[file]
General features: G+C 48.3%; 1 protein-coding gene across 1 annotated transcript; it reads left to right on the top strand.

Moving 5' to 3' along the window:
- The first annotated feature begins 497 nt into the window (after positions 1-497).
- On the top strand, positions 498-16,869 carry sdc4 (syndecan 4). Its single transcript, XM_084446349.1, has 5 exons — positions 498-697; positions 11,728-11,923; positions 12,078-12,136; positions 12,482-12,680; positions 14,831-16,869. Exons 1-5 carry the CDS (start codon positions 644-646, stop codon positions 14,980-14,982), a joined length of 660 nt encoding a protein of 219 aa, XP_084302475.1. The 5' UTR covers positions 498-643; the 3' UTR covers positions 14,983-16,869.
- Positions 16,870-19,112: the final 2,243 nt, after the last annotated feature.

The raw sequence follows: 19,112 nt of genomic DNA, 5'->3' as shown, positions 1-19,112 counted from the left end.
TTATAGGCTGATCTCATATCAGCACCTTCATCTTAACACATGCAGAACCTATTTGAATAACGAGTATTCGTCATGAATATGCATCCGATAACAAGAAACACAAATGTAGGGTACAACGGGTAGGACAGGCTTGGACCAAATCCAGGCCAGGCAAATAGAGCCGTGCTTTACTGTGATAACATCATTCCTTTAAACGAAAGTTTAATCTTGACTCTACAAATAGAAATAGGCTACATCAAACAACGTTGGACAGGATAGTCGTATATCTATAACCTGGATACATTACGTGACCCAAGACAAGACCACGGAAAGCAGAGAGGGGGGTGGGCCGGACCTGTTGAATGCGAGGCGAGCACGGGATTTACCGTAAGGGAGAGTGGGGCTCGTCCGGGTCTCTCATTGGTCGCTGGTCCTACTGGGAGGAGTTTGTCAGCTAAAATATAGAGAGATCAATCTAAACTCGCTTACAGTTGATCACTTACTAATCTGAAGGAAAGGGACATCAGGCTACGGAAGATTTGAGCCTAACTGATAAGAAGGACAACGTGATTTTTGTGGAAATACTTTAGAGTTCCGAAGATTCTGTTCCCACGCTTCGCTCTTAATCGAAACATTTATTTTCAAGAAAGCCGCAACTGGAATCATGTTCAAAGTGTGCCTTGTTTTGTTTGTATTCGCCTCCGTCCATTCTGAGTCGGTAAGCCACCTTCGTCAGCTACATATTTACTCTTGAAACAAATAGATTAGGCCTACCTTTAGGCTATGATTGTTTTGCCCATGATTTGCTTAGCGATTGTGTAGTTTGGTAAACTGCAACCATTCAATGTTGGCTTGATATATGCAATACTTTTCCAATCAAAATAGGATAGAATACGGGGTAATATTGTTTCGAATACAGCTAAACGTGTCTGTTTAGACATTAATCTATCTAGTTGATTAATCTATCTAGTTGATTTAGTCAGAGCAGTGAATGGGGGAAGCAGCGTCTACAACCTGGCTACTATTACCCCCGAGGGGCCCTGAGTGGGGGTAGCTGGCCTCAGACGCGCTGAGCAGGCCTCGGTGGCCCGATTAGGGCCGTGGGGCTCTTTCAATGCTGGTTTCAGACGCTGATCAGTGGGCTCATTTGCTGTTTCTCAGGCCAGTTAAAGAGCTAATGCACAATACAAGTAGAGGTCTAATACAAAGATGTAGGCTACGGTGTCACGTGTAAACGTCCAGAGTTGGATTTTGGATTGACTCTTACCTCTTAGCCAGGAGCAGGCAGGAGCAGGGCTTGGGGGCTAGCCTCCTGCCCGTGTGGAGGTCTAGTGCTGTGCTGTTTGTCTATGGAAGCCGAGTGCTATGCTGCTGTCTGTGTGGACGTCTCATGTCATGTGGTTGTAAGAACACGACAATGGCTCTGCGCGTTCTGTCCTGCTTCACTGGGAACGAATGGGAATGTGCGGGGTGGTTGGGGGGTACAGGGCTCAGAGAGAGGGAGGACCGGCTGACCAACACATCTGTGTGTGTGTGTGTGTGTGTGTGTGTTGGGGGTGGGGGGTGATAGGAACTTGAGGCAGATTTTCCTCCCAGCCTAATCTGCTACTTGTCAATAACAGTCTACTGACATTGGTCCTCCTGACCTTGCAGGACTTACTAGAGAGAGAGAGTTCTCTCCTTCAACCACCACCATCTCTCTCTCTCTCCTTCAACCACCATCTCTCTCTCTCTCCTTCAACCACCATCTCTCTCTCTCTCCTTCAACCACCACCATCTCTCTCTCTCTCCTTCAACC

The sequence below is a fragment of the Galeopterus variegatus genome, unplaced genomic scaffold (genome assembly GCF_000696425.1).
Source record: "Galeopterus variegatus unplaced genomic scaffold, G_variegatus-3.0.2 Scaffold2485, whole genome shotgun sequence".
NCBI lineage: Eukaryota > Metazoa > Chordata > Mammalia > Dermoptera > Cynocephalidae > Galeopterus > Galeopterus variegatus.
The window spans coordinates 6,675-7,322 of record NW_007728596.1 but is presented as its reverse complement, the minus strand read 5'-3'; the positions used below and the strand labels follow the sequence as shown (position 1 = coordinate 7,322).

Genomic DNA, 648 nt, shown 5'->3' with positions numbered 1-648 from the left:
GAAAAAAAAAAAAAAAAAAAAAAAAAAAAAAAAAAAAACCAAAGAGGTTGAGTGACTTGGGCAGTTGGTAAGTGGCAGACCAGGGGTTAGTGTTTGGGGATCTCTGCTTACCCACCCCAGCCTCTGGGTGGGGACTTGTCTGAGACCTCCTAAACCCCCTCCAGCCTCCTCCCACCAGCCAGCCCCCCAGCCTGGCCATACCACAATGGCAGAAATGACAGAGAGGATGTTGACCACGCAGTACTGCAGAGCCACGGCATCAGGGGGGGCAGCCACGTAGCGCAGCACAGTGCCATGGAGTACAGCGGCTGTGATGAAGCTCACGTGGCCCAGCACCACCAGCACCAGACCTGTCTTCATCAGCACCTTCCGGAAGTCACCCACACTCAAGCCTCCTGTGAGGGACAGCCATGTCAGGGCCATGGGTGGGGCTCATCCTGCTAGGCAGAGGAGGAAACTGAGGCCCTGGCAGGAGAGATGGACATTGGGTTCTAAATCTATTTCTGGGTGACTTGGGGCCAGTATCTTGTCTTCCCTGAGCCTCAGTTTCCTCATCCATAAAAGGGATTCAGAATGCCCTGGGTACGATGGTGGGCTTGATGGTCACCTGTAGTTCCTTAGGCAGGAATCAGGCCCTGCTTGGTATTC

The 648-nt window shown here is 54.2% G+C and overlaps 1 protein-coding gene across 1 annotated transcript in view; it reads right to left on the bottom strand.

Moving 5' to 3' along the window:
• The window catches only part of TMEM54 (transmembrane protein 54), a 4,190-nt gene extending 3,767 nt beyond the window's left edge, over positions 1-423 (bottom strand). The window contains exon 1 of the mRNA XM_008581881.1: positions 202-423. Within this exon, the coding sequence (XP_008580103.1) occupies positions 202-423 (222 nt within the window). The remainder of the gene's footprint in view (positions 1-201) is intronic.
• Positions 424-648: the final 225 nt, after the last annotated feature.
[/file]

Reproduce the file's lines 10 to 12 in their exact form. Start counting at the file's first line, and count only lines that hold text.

NCBI lineage: Eukaryota > Metazoa > Chordata > Mammalia > Dermoptera > Cynocephalidae > Galeopterus > Galeopterus variegatus.
The window spans coordinates 6,675-7,322 of record NW_007728596.1 but is presented as its reverse complement, the minus strand read 5'-3'; the positions used below and the strand labels follow the sequence as shown (position 1 = coordinate 7,322).

Genomic DNA, 648 nt, shown 5'->3' with positions numbered 1-648 from the left: